1. I have been blogging since 2007 and I just write and write without really thinking of conversion rates. I mean, I know how it is related to converting a website visit to money or that but have never seen such a detailed explanation as this. Thank you for explaining it so well. Relevancy, something that people look for and need is definitely the way to go. Thanks again.

  2. I enjoyed reading your website. I just started building a webpage and I am studying all I can. You helped me understand what a conversion rate is. I think WA is awesome. I haven’t run across another that actually helps you build an online business. Your website gives me hope and a goal to strive for. Just wondering, how long has you been doing this? Be blessed and grow, Jim

  3. I definitely agree that relevancy is the key to getting conversions. For what it is worth, I like how you color coded the relevancy of a site. Mine is probably a yellow, lol. Comparison charts are usually useful as well, however with many products it can be hard to make one.

    • If you have a product you’re promoting and you’re reviewing another one and are looking to do a comparison chart, think of simple comparisons and make them in an image format on something like Microsoft Paint Jeff, this is how I do it and it works VERY well.

      Here is a good tutorial on images I think will help better explain this.

  4. Great resource. I am struggling to get a good conversion rate, but after you explained it, it seems that I do not have a good single focus for the visitors.

    I need to make my site more relevant to visitors. Great article.

    Even if I could increase by 1%, that means real money.

    • Start from the relevance point Brian. And I would that by making sure all your future content produced is more niche oriented. I recommend you read this as I am sure it will help take your profits beyond just 1%!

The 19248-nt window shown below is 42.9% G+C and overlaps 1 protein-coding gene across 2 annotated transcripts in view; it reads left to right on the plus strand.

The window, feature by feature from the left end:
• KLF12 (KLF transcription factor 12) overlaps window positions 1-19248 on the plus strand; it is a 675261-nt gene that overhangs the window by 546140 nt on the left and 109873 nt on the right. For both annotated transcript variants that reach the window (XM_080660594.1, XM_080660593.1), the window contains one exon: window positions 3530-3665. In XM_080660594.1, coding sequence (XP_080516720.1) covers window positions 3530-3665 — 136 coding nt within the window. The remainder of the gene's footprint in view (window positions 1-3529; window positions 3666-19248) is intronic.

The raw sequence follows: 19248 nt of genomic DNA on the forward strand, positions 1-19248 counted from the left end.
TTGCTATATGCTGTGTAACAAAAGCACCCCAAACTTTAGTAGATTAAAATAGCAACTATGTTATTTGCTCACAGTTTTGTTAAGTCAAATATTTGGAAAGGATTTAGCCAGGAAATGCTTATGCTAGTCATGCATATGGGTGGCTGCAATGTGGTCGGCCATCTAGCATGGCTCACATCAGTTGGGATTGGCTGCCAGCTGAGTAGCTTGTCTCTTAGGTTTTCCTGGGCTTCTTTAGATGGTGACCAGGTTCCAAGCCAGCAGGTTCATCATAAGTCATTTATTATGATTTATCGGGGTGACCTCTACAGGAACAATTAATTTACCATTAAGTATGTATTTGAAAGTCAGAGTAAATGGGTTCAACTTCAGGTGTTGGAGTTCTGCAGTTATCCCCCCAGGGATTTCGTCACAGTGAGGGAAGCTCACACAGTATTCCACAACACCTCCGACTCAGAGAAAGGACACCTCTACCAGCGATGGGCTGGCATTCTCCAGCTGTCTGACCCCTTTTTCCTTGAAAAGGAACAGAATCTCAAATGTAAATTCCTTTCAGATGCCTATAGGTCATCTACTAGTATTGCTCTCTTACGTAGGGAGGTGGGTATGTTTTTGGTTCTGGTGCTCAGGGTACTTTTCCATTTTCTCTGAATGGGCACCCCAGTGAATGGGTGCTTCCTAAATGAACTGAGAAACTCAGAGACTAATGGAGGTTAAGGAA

5. This is just what I needed to read. I have been having trouble understanding why my traffic is growing but conversion rate is not. It all makes sense now. I’ve never before considered whether my trafffic is from returning visitors or new ones. That’s something to think about. I will implement some of your suggestions and see if I start to get the results I’m looking for.

    Thanks for sharing your knowledge, my friend.

    • Whether it’s returning or new, you always want to examine how many people head to your main offer/affiliate pages out of the total traffic for a given time Hannah, then examine how many clicks the offer gets and work from there.

      If at least 20% of your overall traffic heads to one or more of your affiliate pages, then work to increase that by adding a few more links to them. Try to get up to about 30%.

      If the stats for traffic heading to the affiliate page is good, then focus on the actual affiliate page and improving the sales of that by adding more links to the offer, providing a more thorough review and other tips I provided.

  6. Hi Vitaliy,

    After reading over the article I a wondering if I am over killing on “selling”. I try to make my content relevant and engaging, but I tend to think that my visitors are in a hurry and want to buy now and don’t want to have to link to other posts in my site to find where to buy – so I tend to add affiliate links and banners on every post.

    Do you suggest having information only posts with no links and directing them to a specific page that has the links such as a review page?

    • Even on informational posts, you should link somewhere else on your site. I typically try to link to other informational posts but every single one always links at least once to a product I am promoting.

      Your conversions may be low because you either have too many links on your actual page or you are not providing enough information for your niche audience. Typically you want to introduce the product you’re reviewing and why it solves whatever problems your niche has before you even think about selling it.

      Going straight into trying to sell stuff before your reader has had a chance to trust it is a mistake that destroys your conversions.

  7. This article is just what I needed.